The Wyoming Center is typically packed full of vendors and shoppers during Campbell County Fair week, but this summer things look a bit different. This year, instead of a trade show, the sprawling concrete arena has been repurposed as a showroom for 4-H and FFA projects, including dazzling cakes, art and woodwork, quilts as well as some pretty unique, clever inventions and much more.
Below are some of these awesome projects.
Molly Oakley is a 12-year-old intermediate competitor who really outdid herself this year with her “Geode Cake,” which she told judges only took her about two-and-a-half hours to complete.
“It was like doing a puzzle trying to get all of the geodes to fit just right,” Oakley wrote on her submission card.
Twelve-year-old Hannah Walter was ambitious enough to submit two cakes this year, including a candle-inspired design as well as a round cake with pumpkins iced around the sides. She said that her main goal when making the candle cake was to “actually get it done by fair.” She did. And she learned some pretty cool new techniques in the process.
Along with achieving a goal, Walter said she learned a lesson about working with modeling chocolate.
Alexis Hoppe’s beach inspired designs caught the attention of judge Cathy Wilkinson, who said that Hoppe’s interview was to die for, winning her first place. Hoppe told the judges that she’d recently vacationed at a beach, where she noticed that “the sun looked like it was melting into the ocean.”
“A lot of people walk by and say, ‘Oh that’s the prettiest cake. It should have won’, but as a judge you see more than that,” Wilkinson said during an interview. “We know which kids put in the work, and we always take their interviews into account.”
Annie Brandt’s hand-made sign caught the attention of the judges. “Either make ourselves miserable or we make ourselves strong. The effort is the same.” This earned Brandt a blue, first-place ribbon.
Makiah Johnson was the Grand Champion for the junior division. Judge Dakota Jones said that Johnson’s acrylic painting had all the elements of a winning submission: originality, effort and confidence.
“This girl did awesome,” Jones said. “She freehanded this entire picture, she came up with herself and during her interview she was so chill and relaxed that it was like it wasn’t a competition to her.”
Quinten Stansberry used the Campbell County Fair as an opportunity to thank his grandfather for his years of service in Vietnam, according to fair clerk Sydney Robinson. The 10-year-old’s picture features himself with his grandpa John.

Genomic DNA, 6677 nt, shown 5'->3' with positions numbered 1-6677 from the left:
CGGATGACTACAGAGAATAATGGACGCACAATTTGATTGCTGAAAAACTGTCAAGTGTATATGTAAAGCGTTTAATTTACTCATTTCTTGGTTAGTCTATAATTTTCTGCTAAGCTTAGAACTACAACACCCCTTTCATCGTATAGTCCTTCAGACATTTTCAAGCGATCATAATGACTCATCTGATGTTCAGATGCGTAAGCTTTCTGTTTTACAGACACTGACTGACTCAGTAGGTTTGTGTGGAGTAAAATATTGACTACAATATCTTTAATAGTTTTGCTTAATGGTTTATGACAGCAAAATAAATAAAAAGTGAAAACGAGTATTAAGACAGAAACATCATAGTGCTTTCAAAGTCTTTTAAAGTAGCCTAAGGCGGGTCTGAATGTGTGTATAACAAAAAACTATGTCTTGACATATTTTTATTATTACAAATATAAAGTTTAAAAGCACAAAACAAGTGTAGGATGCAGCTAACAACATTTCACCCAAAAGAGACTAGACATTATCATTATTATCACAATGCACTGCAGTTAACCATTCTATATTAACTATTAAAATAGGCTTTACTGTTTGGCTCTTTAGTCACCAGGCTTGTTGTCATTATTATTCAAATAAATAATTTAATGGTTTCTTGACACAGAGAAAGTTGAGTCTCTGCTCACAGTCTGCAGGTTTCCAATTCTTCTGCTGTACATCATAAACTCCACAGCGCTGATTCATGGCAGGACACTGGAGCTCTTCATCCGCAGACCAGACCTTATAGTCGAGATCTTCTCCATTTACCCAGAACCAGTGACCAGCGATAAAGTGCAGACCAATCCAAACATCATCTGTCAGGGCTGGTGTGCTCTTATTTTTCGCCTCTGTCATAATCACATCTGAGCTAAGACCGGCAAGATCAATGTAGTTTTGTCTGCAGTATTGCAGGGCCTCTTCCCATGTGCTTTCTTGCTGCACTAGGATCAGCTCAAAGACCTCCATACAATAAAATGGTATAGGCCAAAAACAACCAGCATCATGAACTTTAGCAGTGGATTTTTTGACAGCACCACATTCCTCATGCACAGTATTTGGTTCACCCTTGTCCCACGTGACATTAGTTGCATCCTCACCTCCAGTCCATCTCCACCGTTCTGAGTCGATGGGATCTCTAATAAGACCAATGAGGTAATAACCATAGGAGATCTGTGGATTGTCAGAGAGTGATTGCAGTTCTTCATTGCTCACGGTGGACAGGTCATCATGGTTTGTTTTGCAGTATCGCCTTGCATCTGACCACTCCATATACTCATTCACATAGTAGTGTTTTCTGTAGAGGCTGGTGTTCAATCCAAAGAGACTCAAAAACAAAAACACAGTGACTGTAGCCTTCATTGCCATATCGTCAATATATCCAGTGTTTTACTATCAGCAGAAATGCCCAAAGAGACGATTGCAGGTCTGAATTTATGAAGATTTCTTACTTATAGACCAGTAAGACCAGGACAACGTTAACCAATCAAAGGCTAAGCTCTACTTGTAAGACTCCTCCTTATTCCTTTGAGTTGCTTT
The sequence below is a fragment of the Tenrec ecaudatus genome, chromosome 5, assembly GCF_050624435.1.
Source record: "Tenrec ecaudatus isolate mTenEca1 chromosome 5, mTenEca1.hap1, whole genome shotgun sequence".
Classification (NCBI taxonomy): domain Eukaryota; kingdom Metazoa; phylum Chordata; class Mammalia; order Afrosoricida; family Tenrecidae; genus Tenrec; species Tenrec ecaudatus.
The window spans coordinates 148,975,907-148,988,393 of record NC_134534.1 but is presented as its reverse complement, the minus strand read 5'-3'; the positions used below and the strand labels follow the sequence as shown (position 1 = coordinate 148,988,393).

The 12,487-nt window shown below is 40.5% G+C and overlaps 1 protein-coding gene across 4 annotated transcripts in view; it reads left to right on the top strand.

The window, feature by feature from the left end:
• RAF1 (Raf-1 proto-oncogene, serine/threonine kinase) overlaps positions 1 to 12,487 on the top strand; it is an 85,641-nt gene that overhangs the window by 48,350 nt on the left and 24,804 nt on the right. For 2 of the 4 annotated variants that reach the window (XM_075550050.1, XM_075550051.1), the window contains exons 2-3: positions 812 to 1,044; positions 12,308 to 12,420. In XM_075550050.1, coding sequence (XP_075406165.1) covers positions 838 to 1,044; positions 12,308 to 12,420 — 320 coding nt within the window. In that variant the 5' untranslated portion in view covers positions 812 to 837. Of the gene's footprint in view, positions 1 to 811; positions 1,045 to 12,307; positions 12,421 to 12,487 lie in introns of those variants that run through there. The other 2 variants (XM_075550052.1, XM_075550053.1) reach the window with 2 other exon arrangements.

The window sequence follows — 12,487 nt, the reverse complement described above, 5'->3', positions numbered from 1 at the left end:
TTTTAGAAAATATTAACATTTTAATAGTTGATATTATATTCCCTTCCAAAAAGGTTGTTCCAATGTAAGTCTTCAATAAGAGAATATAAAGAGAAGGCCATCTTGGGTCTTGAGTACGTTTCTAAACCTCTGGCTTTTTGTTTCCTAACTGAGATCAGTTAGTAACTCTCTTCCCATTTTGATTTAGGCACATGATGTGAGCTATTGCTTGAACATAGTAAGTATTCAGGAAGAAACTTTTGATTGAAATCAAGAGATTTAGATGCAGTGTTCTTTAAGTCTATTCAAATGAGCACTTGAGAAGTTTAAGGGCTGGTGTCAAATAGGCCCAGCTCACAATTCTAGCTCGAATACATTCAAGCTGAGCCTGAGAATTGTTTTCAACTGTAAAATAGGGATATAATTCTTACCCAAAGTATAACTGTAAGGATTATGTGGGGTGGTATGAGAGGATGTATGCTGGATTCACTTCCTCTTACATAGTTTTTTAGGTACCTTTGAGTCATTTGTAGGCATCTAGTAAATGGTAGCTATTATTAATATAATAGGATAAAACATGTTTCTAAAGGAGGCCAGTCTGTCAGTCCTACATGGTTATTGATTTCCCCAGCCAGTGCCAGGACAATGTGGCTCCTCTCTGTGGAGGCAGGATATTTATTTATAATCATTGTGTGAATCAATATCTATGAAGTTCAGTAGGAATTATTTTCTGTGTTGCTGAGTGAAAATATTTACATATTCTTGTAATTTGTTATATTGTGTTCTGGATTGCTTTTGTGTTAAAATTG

He told the judges that he drew the picture for his grandpa, who was a Vietnam veteran, melting the judges’ hearts.
Kylie Davies’s goal for her 2020 Woodwork project was to commemorate her horse who passed away last February. Based on the blue ribbon she received for the project, it’s safe to say Davies achieved her goal.
Jake Nichols not only managed to create a fun game that he and up to three other people can play, but he also learned how to use wood stain to create contrasting elements.
Nichols used different colored stains to build his own inverse-colored version of corn hole.
Kale Joslyn pretty much takes the CCF cake in the ingenuity department. The 9-year-old built a trailer that he can attach and pull with his bike.
The trailer was about three feet long and earned Joslyn a first-place ribbon for woodwork.
Patricia Hill took this photo of water in front of the sun, which she thought exemplified amazing color contrast between the blues and oranges. Apparently, the judges agreed because Hill’s photo is going to the Wyoming State Fair.
The photography category had 121 participants this year, according to Celeste Robinson.
Ally Marshall had a very busy Monday morning. After showing multiple dogs in the dog show before 9 a.m., Marshall completed an extensive interview with two judges before receiving several first and second place ribbons.
Marshall is a senior who is completing her last year as a member of 4-H and FFA this year.
Aspen Henry brought a close-up photo of a fence post before the photography judges who said they’d considered Henry’s photo for the State Fair.
Ultimately, Henry walked away with a first-place ribbon and a stunning country-themed picture.
Sam Hudson made this purple quilt with help from her mother. The 11-year-old admitted that it took her “months!” to make.
Hudson’s favorite part of making the quilt was picking out fabrics that will complement each other, she said.
Katie Hudson submitted this quilt, which required learning the “trip around the world” stitch in order to properly execute. The quilt earned a grand champion ribbon and immediate entry to the Wyoming State Fair.
Katie’s quilt will be judged at the Wyoming State Fair in Cheyenne between Aug, 11 – 15.
Tessa Burley is a 9-year-old who made this pink quilt to be fit for a princess.
Burley learned the basis of quilting from her 2020 CCF submission, according to the card attached to her project.